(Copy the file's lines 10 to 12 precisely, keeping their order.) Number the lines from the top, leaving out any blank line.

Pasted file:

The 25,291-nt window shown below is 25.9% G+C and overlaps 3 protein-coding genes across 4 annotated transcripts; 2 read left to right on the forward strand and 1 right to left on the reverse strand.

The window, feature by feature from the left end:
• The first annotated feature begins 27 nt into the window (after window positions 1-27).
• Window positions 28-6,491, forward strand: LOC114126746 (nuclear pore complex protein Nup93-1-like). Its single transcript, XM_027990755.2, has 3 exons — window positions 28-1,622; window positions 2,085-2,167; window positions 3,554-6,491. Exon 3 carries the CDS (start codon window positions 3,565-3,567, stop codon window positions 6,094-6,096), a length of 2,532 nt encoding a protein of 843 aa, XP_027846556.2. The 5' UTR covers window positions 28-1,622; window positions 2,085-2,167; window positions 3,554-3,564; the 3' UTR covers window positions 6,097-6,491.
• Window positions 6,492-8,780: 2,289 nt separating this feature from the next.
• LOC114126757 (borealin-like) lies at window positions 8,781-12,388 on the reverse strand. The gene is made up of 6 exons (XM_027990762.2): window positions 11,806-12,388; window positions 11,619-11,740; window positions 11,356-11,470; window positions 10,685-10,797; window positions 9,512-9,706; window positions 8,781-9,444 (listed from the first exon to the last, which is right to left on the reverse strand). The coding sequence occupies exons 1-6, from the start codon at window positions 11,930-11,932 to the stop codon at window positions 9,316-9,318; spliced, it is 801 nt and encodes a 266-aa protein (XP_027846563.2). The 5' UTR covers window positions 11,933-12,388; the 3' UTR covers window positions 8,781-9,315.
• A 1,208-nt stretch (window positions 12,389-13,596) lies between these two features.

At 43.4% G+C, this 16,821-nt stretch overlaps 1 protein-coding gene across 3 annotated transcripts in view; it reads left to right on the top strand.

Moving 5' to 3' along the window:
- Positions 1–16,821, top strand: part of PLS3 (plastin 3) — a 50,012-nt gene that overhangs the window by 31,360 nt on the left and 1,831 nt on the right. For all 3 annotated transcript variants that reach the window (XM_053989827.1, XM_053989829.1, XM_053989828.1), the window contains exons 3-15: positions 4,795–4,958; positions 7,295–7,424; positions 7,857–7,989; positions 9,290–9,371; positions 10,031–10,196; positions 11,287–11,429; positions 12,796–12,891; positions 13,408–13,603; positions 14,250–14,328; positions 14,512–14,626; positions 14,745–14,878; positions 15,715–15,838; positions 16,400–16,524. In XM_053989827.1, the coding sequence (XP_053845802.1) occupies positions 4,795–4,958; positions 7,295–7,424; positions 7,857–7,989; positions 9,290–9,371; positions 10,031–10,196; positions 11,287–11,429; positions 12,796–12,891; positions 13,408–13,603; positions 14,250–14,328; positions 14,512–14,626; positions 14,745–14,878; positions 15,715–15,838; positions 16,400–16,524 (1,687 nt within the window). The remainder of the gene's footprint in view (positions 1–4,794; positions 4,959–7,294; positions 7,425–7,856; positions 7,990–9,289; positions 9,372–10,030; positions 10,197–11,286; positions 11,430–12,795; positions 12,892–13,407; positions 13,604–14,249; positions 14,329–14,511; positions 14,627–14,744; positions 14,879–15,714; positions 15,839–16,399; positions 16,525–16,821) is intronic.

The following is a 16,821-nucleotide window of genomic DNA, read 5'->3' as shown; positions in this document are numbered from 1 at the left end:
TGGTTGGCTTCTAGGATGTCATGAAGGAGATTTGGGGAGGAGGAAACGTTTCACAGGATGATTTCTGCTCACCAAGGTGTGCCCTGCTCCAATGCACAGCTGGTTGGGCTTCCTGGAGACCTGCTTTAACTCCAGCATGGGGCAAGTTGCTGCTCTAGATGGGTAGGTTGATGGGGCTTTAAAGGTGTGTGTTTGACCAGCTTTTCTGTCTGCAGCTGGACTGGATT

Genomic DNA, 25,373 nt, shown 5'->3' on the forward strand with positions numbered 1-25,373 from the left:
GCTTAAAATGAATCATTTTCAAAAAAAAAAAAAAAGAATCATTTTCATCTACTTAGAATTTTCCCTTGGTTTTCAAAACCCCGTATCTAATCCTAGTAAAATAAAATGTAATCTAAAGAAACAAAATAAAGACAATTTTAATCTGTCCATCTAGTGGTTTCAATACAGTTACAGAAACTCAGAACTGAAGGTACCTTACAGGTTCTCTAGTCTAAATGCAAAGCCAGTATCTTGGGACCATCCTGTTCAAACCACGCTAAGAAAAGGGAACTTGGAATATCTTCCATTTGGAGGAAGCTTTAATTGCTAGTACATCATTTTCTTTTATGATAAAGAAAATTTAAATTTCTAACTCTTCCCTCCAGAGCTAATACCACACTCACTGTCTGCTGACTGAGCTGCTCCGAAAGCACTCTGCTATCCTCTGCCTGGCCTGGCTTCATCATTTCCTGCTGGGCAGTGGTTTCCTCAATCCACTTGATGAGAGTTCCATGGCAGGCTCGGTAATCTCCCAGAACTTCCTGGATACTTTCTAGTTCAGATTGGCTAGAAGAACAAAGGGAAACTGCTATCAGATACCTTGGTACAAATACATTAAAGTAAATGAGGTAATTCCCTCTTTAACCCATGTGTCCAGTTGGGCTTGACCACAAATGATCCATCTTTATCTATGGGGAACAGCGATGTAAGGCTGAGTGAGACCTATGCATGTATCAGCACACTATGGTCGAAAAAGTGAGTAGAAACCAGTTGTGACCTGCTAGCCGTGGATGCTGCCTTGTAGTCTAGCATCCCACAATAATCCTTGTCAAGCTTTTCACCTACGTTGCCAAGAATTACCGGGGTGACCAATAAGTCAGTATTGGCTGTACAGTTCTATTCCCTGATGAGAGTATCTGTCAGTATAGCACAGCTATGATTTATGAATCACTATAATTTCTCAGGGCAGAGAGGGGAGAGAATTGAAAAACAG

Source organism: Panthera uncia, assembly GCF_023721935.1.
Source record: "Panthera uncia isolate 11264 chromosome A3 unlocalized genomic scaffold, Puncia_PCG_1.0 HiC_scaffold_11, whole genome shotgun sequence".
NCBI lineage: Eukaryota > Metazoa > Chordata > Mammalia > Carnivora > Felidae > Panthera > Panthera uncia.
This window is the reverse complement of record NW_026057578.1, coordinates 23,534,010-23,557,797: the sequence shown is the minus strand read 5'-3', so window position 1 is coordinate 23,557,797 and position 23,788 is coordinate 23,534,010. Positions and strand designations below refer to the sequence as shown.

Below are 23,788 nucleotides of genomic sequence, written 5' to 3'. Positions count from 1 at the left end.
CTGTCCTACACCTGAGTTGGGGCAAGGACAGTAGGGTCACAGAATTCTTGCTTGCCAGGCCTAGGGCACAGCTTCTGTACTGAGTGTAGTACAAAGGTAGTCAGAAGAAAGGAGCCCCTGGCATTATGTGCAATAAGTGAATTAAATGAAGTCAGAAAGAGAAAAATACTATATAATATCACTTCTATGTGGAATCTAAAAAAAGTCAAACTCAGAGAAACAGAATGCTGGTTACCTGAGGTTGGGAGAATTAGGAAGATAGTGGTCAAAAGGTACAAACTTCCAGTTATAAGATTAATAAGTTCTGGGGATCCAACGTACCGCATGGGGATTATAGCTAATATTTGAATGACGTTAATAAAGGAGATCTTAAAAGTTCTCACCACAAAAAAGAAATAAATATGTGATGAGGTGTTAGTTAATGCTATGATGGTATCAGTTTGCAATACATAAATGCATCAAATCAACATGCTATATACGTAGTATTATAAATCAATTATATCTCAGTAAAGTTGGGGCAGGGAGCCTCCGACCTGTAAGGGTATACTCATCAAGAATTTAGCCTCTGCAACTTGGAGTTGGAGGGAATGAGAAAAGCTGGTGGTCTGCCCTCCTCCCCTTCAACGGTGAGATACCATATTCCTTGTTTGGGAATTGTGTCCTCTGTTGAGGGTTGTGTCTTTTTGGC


- Positions 1–16,821, top strand: part of PLS3 (plastin 3) — a 50,012-nt gene that overhangs the window by 31,360 nt on the left and 1,831 nt on the right. For all 3 annotated transcript variants that reach the window (XM_053989827.1, XM_053989829.1, XM_053989828.1), the window contains exons 3-15: positions 4,795–4,958; positions 7,295–7,424; positions 7,857–7,989; positions 9,290–9,371; positions 10,031–10,196; positions 11,287–11,429; positions 12,796–12,891; positions 13,408–13,603; positions 14,250–14,328; positions 14,512–14,626; positions 14,745–14,878; positions 15,715–15,838; positions 16,400–16,524. In XM_053989827.1, the coding sequence (XP_053845802.1) occupies positions 4,795–4,958; positions 7,295–7,424; positions 7,857–7,989; positions 9,290–9,371; positions 10,031–10,196; positions 11,287–11,429; positions 12,796–12,891; positions 13,408–13,603; positions 14,250–14,328; positions 14,512–14,626; positions 14,745–14,878; positions 15,715–15,838; positions 16,400–16,524 (1,687 nt within the window). The remainder of the gene's footprint in view (positions 1–4,794; positions 4,959–7,294; positions 7,425–7,856; positions 7,990–9,289; positions 9,372–10,030; positions 10,197–11,286; positions 11,430–12,795; positions 12,892–13,407; positions 13,604–14,249; positions 14,329–14,511; positions 14,627–14,744; positions 14,879–15,714; positions 15,839–16,399; positions 16,525–16,821) is intronic.

The following is a 16,821-nucleotide window of genomic DNA, read 5'->3' as shown; positions in this document are numbered from 1 at the left end:
TGGTTGGCTTCTAGGATGTCATGAAGGAGATTTGGGGAGGAGGAAACGTTTCACAGGATGATTTCTGCTCACCAAGGTGTGCCCTGCTCCAATGCACAGCTGGTTGGGCTTCCTGGAGACCTGCTTTAACTCCAGCATGGGGCAAGTTGCTGCTCTAGATGGGTAGGTTGATGGGGCTTTAAAGGTGTGTGTTTGACCAGCTTTTCTGTCTGCAGCTGGACTGGATT